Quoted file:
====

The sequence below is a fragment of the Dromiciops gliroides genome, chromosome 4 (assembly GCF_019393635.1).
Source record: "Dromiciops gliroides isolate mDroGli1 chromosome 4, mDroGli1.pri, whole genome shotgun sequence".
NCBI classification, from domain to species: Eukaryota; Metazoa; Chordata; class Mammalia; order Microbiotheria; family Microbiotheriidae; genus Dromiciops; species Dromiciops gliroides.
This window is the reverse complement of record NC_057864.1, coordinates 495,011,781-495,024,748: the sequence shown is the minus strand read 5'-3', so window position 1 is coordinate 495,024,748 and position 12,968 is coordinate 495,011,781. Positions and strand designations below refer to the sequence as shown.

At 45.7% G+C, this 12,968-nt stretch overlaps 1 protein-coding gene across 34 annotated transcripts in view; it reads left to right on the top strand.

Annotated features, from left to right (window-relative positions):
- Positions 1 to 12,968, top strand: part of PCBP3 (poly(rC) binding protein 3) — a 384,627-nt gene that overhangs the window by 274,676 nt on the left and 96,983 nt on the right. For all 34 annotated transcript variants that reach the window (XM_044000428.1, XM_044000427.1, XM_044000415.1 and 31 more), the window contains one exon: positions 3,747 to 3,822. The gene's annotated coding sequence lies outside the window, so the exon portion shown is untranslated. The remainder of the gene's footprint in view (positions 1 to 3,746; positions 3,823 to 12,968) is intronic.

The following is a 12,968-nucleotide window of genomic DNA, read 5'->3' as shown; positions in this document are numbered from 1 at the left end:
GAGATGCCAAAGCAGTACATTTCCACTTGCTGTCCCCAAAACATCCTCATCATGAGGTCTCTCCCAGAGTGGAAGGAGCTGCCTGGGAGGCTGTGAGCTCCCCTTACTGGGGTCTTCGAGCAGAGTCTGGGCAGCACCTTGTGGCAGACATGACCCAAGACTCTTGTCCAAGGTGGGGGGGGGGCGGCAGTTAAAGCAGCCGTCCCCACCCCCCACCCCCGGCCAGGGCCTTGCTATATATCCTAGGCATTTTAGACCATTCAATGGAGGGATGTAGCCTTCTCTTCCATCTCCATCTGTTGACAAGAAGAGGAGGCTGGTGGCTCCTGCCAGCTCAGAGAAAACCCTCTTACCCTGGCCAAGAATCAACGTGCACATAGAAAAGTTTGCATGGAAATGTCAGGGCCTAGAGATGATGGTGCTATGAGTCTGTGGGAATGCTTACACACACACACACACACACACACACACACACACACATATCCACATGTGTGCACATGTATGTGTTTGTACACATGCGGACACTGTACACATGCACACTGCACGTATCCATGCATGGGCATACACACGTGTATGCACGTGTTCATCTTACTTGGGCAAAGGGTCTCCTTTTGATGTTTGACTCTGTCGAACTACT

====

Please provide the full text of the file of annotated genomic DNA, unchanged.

The sequence below is a fragment of the Dromiciops gliroides genome, chromosome 4 (assembly GCF_019393635.1).
Source record: "Dromiciops gliroides isolate mDroGli1 chromosome 4, mDroGli1.pri, whole genome shotgun sequence".
NCBI classification, from domain to species: Eukaryota; Metazoa; Chordata; class Mammalia; order Microbiotheria; family Microbiotheriidae; genus Dromiciops; species Dromiciops gliroides.
This window is the reverse complement of record NC_057864.1, coordinates 495,011,781-495,024,748: the sequence shown is the minus strand read 5'-3', so window position 1 is coordinate 495,024,748 and position 12,968 is coordinate 495,011,781. Positions and strand designations below refer to the sequence as shown.

At 45.7% G+C, this 12,968-nt stretch overlaps 1 protein-coding gene across 34 annotated transcripts in view; it reads left to right on the top strand.

Annotated features, from left to right (window-relative positions):
- Positions 1 to 12,968, top strand: part of PCBP3 (poly(rC) binding protein 3) — a 384,627-nt gene that overhangs the window by 274,676 nt on the left and 96,983 nt on the right. For all 34 annotated transcript variants that reach the window (XM_044000428.1, XM_044000427.1, XM_044000415.1 and 31 more), the window contains one exon: positions 3,747 to 3,822. The gene's annotated coding sequence lies outside the window, so the exon portion shown is untranslated. The remainder of the gene's footprint in view (positions 1 to 3,746; positions 3,823 to 12,968) is intronic.

The following is a 12,968-nucleotide window of genomic DNA, read 5'->3' as shown; positions in this document are numbered from 1 at the left end:
GAGATGCCAAAGCAGTACATTTCCACTTGCTGTCCCCAAAACATCCTCATCATGAGGTCTCTCCCAGAGTGGAAGGAGCTGCCTGGGAGGCTGTGAGCTCCCCTTACTGGGGTCTTCGAGCAGAGTCTGGGCAGCACCTTGTGGCAGACATGACCCAAGACTCTTGTCCAAGGTGGGGGGGGGGCGGCAGTTAAAGCAGCCGTCCCCACCCCCCACCCCCGGCCAGGGCCTTGCTATATATCCTAGGCATTTTAGACCATTCAATGGAGGGATGTAGCCTTCTCTTCCATCTCCATCTGTTGACAAGAAGAGGAGGCTGGTGGCTCCTGCCAGCTCAGAGAAAACCCTCTTACCCTGGCCAAGAATCAACGTGCACATAGAAAAGTTTGCATGGAAATGTCAGGGCCTAGAGATGATGGTGCTATGAGTCTGTGGGAATGCTTACACACACACACACACACACACACACACACACACACATATCCACATGTGTGCACATGTATGTGTTTGTACACATGCGGACACTGTACACATGCACACTGCACGTATCCATGCATGGGCATACACACGTGTATGCACGTGTTCATCTTACTTGGGCAAAGGGTCTCCTTTTGATGTTTGACTCTGTCGAACTACT